US Measles Cases Hit 25-Year High
A resurgence of the once-eradicated, highly-contagious disease is linked to the growing anti-vaccine movement in richer nations, which the World Health Organization (WHO) has identified as a major global health threat.
The health department cautions that measles spreads when an infected person breathes, coughs or sneezes and respiratory droplets travel through the air.
"When enough people make a choice not to vaccinate their children, measles comes back, and that's what we're seeing", he said.
The state, in the country's northwest, declared in January a state of emergency over an outbreak of the airborne infection that causes fever, coughing and rashes that can be deadly in rare cases. Like many in her generation, she received only one dose of the measles vaccine as a child; two are now recommended.
The spread of measles and its resurgence has touched a new record in the US, years after the government officially declared it eradicated from the country. Some researchers say the state is vulnerable to a measles outbreak, because 90 to 95 percent immunization rates are needed to maintain "herd immunity" - protecting citizens from an outbreak - but the state's kindergarten MMR (measles, mumps and rubella) fully immunized rate for the 2017-18 school year was 88.76 percent.
In order to endorse the safety of the MMR vaccine to parents in the United States, several public health agencies have issued statements in the past week. Un-vaccinated people are highly susceptible to it especially if they come in contact with the virus through sneezing or touching. In fact, in 2000, the USA government declared measles "eliminated" because coverage with measles-carrying vaccines, the most common of which is the MMR vaccine, slowed transmission to a historic low of 86 cases. "With a safe and effective vaccine that protects against measles, the suffering we are seeing is avoidable..." That's why Americans aren't seeing widespread cases of measles. In fact, vaccines are overwhelmingly safe.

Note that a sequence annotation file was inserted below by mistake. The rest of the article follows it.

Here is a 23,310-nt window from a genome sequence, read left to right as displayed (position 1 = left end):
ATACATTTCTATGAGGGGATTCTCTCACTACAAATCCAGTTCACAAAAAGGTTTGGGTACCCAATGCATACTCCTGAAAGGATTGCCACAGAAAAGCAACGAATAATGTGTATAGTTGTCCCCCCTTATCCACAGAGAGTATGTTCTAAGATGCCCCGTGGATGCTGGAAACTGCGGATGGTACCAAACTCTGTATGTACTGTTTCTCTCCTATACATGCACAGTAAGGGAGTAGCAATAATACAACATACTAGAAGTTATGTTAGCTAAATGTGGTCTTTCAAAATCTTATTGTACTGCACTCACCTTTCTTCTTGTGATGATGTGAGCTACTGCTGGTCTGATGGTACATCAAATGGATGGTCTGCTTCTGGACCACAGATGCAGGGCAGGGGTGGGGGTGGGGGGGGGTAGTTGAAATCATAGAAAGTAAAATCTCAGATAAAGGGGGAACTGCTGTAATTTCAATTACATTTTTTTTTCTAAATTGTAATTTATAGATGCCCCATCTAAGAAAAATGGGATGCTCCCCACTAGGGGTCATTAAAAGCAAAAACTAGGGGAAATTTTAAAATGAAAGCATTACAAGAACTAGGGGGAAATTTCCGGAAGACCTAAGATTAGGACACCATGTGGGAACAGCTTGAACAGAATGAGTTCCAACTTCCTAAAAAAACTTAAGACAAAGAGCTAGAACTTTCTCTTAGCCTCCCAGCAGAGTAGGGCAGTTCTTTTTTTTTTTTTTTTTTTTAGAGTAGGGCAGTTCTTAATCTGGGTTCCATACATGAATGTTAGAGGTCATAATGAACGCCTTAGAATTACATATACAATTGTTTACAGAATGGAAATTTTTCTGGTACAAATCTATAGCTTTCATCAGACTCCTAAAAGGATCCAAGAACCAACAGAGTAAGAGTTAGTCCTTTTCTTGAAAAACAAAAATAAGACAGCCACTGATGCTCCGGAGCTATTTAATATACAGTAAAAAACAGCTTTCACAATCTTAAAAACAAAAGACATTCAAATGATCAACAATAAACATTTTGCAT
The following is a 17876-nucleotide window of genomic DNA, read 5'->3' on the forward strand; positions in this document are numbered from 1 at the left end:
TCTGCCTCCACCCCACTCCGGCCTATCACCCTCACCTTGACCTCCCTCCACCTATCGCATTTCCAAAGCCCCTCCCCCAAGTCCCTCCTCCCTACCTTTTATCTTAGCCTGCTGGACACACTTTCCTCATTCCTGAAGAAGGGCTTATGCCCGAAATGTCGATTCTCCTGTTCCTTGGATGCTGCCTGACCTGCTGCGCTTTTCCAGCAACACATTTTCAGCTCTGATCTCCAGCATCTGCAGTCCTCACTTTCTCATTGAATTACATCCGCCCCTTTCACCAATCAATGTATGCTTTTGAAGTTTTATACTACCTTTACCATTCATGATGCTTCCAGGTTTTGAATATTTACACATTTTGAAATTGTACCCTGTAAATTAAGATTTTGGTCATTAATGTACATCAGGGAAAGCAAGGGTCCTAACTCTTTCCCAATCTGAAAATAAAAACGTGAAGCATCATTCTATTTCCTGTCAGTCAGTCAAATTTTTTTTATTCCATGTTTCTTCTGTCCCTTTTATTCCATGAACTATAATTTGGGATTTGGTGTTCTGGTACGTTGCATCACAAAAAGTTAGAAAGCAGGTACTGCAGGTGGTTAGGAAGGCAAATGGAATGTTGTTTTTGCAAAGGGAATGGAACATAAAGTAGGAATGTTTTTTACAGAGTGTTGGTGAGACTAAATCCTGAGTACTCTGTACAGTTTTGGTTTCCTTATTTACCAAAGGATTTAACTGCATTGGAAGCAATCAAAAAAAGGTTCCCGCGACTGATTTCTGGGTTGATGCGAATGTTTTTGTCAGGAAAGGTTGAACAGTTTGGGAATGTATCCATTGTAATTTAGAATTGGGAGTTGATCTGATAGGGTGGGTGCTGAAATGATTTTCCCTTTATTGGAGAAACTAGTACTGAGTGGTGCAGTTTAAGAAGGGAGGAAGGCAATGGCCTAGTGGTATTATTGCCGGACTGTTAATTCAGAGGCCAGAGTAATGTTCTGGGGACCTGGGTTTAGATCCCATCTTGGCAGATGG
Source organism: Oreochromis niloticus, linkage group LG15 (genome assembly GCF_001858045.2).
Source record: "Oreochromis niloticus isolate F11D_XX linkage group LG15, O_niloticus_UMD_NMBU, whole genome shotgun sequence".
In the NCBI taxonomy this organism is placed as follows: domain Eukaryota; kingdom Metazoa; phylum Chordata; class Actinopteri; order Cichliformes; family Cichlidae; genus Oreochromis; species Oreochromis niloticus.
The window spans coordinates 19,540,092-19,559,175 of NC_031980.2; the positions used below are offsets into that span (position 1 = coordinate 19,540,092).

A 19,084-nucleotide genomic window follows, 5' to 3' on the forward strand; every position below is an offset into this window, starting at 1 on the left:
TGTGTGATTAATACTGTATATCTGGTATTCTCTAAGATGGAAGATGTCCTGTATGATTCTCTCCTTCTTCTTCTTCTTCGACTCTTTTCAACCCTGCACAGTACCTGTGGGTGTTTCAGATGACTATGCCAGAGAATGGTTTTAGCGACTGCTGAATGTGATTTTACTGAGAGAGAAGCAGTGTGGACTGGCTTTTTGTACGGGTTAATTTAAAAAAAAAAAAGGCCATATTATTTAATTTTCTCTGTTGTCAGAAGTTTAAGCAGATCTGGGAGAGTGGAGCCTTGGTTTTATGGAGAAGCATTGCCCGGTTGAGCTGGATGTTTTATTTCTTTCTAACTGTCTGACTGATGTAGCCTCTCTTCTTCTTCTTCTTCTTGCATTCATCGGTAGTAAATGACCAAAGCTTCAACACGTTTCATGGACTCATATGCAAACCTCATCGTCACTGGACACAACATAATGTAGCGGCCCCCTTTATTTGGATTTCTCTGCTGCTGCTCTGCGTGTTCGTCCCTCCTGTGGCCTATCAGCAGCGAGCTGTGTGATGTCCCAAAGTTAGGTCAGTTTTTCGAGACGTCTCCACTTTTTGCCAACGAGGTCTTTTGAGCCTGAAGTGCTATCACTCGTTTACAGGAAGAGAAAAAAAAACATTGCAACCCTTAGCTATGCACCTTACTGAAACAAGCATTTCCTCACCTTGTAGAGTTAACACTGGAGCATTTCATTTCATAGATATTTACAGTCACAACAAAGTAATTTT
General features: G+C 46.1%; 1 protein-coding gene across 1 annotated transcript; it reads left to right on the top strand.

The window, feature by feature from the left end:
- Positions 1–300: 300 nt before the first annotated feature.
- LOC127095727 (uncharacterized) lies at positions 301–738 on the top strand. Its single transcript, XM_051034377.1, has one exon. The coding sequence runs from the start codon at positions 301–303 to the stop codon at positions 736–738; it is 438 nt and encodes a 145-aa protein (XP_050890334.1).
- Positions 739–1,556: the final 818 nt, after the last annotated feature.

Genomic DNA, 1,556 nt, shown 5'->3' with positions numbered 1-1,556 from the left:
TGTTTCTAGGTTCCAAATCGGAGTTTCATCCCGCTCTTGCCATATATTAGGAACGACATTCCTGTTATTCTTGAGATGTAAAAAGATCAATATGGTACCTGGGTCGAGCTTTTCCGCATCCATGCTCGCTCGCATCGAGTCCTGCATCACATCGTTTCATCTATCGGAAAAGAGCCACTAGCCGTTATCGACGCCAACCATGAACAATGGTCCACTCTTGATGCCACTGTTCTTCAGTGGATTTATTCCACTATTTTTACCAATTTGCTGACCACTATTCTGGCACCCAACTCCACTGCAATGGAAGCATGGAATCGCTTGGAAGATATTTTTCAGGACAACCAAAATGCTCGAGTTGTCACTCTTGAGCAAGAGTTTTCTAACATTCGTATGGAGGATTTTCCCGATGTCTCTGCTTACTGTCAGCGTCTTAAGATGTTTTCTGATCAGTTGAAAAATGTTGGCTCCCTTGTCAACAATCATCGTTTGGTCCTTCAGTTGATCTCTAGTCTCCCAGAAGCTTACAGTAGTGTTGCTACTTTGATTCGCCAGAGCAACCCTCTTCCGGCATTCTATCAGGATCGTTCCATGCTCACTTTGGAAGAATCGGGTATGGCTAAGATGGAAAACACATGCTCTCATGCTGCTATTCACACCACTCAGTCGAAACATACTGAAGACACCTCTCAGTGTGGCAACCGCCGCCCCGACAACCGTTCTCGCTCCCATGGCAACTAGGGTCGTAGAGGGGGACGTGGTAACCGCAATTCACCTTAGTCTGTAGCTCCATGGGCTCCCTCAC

"Part of the problem is that people are no longer fearful of these diseases, and their fears have shifted to vaccines", Salmon says. Data from the Center for Disease Control (CDC) shows 626 cases have been reported this year alone.
It is one of the most contagious diseases and can cause severe complications, including pneumonia, swelling of the brain and death. "Vaccines provide that safety".
In 2015, TV personality Jenny McCarthy, who has a child with autism, told the NPR program "Frontline", "If you ask 99.9% of parents who have children with autism if we'd rather have the measles versus autism, we'd sign up for the measles".